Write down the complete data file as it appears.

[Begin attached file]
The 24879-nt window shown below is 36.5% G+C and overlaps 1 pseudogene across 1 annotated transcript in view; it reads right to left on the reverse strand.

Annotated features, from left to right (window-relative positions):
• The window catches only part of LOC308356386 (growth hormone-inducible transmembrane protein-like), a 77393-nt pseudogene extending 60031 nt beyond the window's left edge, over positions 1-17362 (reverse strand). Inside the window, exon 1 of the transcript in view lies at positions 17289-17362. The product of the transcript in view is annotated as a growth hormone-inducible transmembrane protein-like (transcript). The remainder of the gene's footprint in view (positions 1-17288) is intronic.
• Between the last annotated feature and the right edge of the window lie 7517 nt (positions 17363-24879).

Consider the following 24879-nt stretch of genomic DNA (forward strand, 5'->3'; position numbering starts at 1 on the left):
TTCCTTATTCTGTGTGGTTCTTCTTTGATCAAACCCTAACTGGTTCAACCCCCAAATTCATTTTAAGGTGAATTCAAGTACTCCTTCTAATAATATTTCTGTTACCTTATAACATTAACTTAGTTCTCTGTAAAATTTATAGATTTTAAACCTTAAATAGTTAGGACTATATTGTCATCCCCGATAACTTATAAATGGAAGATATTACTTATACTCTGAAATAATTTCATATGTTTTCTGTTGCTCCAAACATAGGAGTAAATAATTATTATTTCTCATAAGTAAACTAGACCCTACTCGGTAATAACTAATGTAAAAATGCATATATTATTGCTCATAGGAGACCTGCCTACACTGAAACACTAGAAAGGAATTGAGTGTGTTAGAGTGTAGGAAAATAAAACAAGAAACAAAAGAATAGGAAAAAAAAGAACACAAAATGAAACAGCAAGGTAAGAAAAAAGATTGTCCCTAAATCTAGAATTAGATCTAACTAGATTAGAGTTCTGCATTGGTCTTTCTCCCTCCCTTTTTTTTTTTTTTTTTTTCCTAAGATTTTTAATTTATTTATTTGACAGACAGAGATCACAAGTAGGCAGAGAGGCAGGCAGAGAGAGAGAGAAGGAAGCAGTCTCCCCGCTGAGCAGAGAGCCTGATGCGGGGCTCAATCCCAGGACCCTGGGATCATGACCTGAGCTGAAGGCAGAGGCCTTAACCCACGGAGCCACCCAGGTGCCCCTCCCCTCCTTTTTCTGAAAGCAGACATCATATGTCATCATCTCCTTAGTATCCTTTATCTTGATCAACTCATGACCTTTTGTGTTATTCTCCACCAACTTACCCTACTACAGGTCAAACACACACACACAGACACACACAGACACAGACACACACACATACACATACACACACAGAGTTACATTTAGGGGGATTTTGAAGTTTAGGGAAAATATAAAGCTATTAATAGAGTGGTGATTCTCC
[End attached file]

The 24879-nt window shown below is 36.5% G+C and overlaps 1 pseudogene across 1 annotated transcript in view; it reads right to left on the reverse strand.

Annotated features, from left to right (window-relative positions):
• The window catches only part of LOC308356386 (growth hormone-inducible transmembrane protein-like), a 77393-nt pseudogene extending 60031 nt beyond the window's left edge, over positions 1-17362 (reverse strand). Inside the window, exon 1 of the transcript in view lies at positions 17289-17362. The product of the transcript in view is annotated as a growth hormone-inducible transmembrane protein-like (transcript). The remainder of the gene's footprint in view (positions 1-17288) is intronic.
• Between the last annotated feature and the right edge of the window lie 7517 nt (positions 17363-24879).

Consider the following 24879-nt stretch of genomic DNA (forward strand, 5'->3'; position numbering starts at 1 on the left):
TTCCTTATTCTGTGTGGTTCTTCTTTGATCAAACCCTAACTGGTTCAACCCCCAAATTCATTTTAAGGTGAATTCAAGTACTCCTTCTAATAATATTTCTGTTACCTTATAACATTAACTTAGTTCTCTGTAAAATTTATAGATTTTAAACCTTAAATAGTTAGGACTATATTGTCATCCCCGATAACTTATAAATGGAAGATATTACTTATACTCTGAAATAATTTCATATGTTTTCTGTTGCTCCAAACATAGGAGTAAATAATTATTATTTCTCATAAGTAAACTAGACCCTACTCGGTAATAACTAATGTAAAAATGCATATATTATTGCTCATAGGAGACCTGCCTACACTGAAACACTAGAAAGGAATTGAGTGTGTTAGAGTGTAGGAAAATAAAACAAGAAACAAAAGAATAGGAAAAAAAAGAACACAAAATGAAACAGCAAGGTAAGAAAAAAGATTGTCCCTAAATCTAGAATTAGATCTAACTAGATTAGAGTTCTGCATTGGTCTTTCTCCCTCCCTTTTTTTTTTTTTTTTTTTCCTAAGATTTTTAATTTATTTATTTGACAGACAGAGATCACAAGTAGGCAGAGAGGCAGGCAGAGAGAGAGAGAAGGAAGCAGTCTCCCCGCTGAGCAGAGAGCCTGATGCGGGGCTCAATCCCAGGACCCTGGGATCATGACCTGAGCTGAAGGCAGAGGCCTTAACCCACGGAGCCACCCAGGTGCCCCTCCCCTCCTTTTTCTGAAAGCAGACATCATATGTCATCATCTCCTTAGTATCCTTTATCTTGATCAACTCATGACCTTTTGTGTTATTCTCCACCAACTTACCCTACTACAGGTCAAACACACACACACAGACACACACAGACACAGACACACACACATACACATACACACACAGAGTTACATTTAGGGGGATTTTGAAGTTTAGGGAAAATATAAAGCTATTAATAGAGTGGTGATTCTCC